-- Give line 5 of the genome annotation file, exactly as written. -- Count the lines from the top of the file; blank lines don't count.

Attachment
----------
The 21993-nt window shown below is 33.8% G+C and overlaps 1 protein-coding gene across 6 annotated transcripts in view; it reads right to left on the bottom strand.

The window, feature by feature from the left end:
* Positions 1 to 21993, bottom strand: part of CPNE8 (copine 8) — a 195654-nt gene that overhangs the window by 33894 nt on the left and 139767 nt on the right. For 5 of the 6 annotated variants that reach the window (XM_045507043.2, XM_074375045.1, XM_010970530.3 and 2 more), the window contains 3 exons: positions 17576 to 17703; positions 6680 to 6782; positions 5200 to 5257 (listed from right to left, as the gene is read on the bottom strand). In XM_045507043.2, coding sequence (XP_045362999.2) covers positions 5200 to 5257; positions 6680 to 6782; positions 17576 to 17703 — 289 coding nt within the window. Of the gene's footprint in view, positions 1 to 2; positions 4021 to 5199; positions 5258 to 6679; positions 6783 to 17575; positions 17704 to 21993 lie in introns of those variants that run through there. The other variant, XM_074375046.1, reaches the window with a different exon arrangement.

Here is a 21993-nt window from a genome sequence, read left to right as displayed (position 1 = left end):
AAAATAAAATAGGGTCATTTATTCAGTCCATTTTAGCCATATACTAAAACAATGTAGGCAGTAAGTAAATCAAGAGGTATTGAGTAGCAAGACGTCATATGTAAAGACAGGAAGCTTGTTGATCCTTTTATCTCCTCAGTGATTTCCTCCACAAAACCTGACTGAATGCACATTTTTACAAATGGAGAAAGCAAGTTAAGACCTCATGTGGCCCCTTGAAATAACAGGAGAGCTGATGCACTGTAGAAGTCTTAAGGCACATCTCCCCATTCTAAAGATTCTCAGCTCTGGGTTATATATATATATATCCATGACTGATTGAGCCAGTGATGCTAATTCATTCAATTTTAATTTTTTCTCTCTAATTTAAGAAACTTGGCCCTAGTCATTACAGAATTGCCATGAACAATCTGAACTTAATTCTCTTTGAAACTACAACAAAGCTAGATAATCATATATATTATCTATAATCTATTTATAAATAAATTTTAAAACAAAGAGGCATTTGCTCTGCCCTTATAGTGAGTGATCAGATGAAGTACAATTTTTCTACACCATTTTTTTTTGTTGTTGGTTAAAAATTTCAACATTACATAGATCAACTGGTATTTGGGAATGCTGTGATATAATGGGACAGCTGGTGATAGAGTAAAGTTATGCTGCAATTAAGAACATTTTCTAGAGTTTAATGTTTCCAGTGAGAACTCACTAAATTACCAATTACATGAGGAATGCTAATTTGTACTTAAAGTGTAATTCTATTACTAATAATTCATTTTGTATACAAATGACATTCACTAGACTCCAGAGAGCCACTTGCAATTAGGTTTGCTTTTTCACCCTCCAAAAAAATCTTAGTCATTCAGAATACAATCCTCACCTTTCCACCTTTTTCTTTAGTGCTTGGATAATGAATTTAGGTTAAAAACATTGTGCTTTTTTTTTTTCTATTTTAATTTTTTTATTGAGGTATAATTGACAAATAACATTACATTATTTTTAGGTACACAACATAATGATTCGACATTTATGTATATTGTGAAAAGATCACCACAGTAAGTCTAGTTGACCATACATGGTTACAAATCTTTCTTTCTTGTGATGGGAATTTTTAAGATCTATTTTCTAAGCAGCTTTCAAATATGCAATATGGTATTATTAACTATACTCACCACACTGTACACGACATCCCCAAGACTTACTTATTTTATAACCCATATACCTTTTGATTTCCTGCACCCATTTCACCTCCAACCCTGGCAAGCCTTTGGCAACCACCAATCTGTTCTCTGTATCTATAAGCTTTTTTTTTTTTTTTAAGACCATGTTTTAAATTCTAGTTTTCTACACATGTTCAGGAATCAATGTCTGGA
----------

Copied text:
AAAATAAAATAGGGTCATTTATTCAGTCCATTTTAGCCATATACTAAAACAATGTAGGCAGTAAGTAAATCAAGAGGTATTGAGTAGCAAGACGTCATATGTAAAGACAGGAAGCTTGTTGATCCTTTTATCTCCTCAGTGATTTCCTCCACAAAACCTGACTGAATGCACATTTTTACAAATGGAGAAAGCAAGTTAAGACCTCATGTGGCCCCTTGAAATAACAGGAGAGCTGATGCACTGTAGAAGTCTTAAGGCACATCTCCCCATTCTAAAGATTCTCAGCTCTGGGTTATATATATATATATCCATGACTGATTGAGCCAGTGATGCTAATTCATTCAATTTTAATTTTTTCTCTCTAATTTAAGAAACTTGGCCCTAGTCATTACAGAATTGCCATGAACAATCTGAACTTAATTCTCTTTGAAACTACAACAAAGCTAGATAATCATATATATTATCTATAATCTATTTATAAATAAATTTTAAAACAAAGAGGCATTTGCTCTGCCCTTATAGTGAGTGATCAGATGAAGTACAATTTTTCTACACCATTTTTTTTTGTTGTTGGTTAAAAATTTCAACATTACATAGATCAACTGGTATTTGGGAATGCTGTGATATAATGGGACAGCTGGTGATAGAGTAAAGTTATGCTGCAATTAAGAACATTTTCTAGAGTTTAATGTTTCCAGTGAGAACTCACTAAATTACCAATTACATGAGGAATGCTAATTTGTACTTAAAGTGTAATTCTATTACTAATAATTCATTTTGTATACAAATGACATTCACTAGACTCCAGAGAGCCACTTGCAATTAGGTTTGCTTTTTCACCCTCCAAAAAAATCTTAGTCATTCAGAATACAATCCTCACCTTTCCACCTTTTTCTTTAGTGCTTGGATAATGAATTTAGGTTAAAAACATTGTGCTTTTTTTTTTTCTATTTTAATTTTTTTATTGAGGTATAATTGACAAATAACATTACATTATTTTTAGGTACACAACATAATGATTCGACATTTATGTATATTGTGAAAAGATCACCACAGTAAGTCTAGTTGACCATACATGGTTACAAATCTTTCTTTCTTGTGATGGGAATTTTTAAGATCTATTTTCTAAGCAGCTTTCAAATATGCAATATGGTATTATTAACTATACTCACCACACTGTACACGACATCCCCAAGACTTACTTATTTTATAACCCATATACCTTTTGATTTCCTGCACCCATTTCACCTCCAACCCTGGCAAGCCTTTGGCAACCACCAATCTGTTCTCTGTATCTATAAGCTTTTTTTTTTTTTTTAAGACCATGTTTTAAATTCTAGTTTTCTACACATGTTCAGGAATCAATGTCTGGA